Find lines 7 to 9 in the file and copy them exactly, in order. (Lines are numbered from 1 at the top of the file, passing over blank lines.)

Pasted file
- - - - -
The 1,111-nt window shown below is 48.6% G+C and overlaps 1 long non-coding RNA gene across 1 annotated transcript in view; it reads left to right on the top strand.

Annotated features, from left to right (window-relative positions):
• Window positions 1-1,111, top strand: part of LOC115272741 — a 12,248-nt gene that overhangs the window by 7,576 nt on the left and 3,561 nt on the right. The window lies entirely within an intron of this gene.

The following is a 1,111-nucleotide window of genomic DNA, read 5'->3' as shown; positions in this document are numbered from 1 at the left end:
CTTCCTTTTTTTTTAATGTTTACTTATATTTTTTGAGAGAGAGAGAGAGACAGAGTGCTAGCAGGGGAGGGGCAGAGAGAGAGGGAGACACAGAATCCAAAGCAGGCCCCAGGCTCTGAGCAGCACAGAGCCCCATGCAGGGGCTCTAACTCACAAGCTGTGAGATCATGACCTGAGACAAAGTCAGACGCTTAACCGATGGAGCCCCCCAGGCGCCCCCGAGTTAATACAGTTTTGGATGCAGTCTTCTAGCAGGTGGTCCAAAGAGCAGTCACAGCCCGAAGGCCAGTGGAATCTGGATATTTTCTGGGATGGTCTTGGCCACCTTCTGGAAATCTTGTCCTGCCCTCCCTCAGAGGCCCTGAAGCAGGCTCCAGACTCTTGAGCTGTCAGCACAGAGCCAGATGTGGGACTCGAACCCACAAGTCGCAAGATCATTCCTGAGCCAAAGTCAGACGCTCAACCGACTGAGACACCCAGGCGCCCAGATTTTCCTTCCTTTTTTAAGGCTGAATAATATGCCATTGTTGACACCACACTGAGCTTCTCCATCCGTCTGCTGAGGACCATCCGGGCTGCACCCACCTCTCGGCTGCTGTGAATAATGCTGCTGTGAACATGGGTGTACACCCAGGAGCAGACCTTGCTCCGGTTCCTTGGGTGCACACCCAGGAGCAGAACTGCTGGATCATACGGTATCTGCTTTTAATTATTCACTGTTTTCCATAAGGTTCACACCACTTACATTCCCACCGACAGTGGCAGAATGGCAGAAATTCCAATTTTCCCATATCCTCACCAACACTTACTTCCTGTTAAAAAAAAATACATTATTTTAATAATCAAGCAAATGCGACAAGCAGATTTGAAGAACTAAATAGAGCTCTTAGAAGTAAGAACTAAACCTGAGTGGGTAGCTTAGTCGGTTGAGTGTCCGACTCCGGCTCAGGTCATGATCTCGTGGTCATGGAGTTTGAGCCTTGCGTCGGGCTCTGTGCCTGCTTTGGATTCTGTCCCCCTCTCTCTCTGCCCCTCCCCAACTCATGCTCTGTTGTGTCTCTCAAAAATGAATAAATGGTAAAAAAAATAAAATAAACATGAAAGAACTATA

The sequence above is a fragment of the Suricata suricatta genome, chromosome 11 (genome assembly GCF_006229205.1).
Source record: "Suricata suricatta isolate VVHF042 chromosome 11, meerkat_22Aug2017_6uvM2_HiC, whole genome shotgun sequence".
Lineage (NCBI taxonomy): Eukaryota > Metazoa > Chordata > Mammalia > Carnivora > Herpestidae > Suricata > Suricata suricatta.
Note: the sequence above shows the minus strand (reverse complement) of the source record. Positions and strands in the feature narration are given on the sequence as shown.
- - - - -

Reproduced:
Source record: "Suricata suricatta isolate VVHF042 chromosome 11, meerkat_22Aug2017_6uvM2_HiC, whole genome shotgun sequence".
Lineage (NCBI taxonomy): Eukaryota > Metazoa > Chordata > Mammalia > Carnivora > Herpestidae > Suricata > Suricata suricatta.
Note: the sequence above shows the minus strand (reverse complement) of the source record. Positions and strands in the feature narration are given on the sequence as shown.